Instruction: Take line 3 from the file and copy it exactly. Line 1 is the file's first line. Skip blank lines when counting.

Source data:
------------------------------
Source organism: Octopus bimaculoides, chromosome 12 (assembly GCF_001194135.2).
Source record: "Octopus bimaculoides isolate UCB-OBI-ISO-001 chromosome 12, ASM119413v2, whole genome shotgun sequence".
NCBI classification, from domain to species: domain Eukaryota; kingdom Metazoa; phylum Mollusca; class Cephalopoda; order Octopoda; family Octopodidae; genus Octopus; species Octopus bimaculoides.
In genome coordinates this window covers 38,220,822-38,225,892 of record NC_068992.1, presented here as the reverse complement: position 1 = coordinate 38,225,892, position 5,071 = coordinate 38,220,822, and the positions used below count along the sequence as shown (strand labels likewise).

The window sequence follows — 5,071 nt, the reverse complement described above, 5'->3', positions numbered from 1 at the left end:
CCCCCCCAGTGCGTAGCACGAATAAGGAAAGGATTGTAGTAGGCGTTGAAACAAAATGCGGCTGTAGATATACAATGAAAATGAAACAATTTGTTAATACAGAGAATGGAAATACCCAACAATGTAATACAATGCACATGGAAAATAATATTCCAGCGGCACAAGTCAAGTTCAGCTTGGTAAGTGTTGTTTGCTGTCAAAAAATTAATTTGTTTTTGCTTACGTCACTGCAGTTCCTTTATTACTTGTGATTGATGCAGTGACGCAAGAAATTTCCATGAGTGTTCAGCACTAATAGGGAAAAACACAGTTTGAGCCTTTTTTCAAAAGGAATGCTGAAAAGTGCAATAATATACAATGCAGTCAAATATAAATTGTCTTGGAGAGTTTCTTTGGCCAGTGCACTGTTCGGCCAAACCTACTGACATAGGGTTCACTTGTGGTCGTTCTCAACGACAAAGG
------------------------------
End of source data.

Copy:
NCBI classification, from domain to species: domain Eukaryota; kingdom Metazoa; phylum Mollusca; class Cephalopoda; order Octopoda; family Octopodidae; genus Octopus; species Octopus bimaculoides.